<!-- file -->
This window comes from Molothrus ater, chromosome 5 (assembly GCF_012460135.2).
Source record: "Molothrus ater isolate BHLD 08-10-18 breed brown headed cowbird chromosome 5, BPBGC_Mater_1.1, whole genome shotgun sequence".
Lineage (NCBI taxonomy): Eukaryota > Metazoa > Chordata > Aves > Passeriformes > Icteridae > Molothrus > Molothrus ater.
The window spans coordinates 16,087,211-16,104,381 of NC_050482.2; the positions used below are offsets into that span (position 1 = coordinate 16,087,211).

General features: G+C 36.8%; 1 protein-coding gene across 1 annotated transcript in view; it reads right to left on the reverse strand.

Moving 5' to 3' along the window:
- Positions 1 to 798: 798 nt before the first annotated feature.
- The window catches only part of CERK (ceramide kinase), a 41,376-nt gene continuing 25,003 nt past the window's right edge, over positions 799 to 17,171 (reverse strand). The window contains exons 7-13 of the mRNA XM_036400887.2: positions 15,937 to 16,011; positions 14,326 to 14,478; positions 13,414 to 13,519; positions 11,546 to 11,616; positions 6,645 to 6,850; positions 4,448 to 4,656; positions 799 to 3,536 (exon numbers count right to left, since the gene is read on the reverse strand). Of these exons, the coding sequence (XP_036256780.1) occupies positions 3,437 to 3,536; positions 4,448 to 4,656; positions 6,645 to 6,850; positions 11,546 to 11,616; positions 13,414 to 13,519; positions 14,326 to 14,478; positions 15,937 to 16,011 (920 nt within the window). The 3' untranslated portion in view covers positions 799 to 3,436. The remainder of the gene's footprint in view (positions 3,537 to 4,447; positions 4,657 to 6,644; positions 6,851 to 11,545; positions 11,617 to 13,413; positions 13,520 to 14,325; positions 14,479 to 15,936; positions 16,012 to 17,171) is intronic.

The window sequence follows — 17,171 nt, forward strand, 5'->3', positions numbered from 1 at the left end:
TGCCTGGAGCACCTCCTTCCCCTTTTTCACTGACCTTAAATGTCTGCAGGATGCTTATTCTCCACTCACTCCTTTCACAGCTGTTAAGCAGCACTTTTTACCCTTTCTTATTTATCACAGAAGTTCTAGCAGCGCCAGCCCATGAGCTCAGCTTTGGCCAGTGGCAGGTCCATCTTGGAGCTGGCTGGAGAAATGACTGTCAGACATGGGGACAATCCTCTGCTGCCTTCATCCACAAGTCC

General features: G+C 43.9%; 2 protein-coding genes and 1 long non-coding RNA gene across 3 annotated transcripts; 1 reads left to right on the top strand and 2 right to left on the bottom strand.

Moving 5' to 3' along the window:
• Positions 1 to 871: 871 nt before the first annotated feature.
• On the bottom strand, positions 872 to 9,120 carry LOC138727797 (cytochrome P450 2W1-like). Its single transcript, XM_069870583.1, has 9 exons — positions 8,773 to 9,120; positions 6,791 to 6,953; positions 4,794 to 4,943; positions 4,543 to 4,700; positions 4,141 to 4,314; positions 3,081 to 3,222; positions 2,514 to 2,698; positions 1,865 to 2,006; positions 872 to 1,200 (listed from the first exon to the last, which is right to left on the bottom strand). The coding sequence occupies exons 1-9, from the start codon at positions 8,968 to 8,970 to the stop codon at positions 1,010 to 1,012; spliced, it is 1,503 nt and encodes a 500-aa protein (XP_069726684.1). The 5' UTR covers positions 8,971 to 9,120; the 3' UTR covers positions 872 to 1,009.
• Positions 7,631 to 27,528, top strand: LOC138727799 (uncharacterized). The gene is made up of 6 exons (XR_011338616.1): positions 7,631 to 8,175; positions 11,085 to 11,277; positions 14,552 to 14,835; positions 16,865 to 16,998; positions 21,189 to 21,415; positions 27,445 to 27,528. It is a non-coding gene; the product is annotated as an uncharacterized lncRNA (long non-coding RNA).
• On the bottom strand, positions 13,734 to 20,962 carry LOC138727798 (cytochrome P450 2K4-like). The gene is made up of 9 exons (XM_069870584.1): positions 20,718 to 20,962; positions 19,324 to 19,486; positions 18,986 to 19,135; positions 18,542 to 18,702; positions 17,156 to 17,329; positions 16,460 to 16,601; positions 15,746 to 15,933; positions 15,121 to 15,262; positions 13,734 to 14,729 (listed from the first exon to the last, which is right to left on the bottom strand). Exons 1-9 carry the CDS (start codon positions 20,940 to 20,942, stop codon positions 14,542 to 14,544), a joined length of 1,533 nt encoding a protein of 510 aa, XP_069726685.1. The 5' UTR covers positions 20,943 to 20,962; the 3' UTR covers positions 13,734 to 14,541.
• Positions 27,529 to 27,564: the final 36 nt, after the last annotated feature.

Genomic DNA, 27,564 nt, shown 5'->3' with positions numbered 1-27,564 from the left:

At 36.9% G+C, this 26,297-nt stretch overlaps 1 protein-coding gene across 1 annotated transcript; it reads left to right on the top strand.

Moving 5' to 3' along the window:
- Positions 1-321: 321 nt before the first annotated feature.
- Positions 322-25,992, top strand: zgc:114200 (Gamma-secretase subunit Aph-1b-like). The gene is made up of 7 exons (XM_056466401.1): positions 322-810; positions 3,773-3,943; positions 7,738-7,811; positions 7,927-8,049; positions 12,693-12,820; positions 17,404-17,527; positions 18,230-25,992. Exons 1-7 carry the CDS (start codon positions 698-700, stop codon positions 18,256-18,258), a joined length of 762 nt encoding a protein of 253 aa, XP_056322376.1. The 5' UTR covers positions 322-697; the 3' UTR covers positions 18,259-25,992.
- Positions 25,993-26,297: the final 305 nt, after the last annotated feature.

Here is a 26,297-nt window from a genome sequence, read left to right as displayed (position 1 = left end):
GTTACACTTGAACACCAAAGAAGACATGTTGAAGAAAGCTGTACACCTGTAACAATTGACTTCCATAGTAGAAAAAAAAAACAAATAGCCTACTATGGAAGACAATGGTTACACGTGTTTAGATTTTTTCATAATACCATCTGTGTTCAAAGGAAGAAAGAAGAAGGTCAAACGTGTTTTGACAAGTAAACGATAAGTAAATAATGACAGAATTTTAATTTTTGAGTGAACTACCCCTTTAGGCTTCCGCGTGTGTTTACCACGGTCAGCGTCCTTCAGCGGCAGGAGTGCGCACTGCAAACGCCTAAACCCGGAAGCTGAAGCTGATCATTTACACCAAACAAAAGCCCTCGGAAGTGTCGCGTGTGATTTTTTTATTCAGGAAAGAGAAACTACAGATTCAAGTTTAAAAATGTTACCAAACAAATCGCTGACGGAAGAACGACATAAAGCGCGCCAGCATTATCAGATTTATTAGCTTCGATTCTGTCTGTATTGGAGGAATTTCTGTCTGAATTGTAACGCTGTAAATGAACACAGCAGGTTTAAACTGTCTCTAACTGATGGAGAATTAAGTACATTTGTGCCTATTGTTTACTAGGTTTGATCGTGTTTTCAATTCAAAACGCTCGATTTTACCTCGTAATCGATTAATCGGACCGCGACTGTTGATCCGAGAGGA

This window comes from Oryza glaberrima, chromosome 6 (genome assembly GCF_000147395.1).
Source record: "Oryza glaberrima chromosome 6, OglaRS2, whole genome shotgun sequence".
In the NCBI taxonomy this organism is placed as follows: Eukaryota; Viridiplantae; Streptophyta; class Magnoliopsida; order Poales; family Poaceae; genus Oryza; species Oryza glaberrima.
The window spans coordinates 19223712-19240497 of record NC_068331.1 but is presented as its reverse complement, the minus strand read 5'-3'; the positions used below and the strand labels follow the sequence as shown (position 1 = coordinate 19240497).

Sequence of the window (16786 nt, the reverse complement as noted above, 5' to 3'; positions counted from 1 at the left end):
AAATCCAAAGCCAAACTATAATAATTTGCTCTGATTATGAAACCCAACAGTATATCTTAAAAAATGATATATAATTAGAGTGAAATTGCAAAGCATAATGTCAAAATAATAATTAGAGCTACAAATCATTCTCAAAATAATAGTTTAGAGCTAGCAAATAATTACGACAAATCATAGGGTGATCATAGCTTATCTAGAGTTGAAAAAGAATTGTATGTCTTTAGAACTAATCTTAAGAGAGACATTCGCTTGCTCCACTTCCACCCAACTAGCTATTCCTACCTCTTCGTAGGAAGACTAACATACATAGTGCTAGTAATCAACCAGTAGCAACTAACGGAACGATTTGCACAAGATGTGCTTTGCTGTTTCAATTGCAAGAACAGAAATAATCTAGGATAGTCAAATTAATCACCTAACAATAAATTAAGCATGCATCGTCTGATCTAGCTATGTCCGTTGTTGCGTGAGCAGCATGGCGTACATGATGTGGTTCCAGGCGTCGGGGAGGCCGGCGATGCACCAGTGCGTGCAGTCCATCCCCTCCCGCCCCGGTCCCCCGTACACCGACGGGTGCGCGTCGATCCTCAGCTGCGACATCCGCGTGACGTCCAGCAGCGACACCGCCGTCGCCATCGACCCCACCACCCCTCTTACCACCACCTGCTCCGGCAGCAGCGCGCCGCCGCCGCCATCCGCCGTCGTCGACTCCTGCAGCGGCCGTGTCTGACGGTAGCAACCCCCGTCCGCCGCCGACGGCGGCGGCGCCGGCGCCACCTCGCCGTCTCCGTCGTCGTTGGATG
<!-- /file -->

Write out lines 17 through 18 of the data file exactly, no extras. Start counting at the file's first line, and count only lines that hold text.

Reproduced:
• Positions 27,529 to 27,564: the final 36 nt, after the last annotated feature.

Genomic DNA, 27,564 nt, shown 5'->3' with positions numbered 1-27,564 from the left: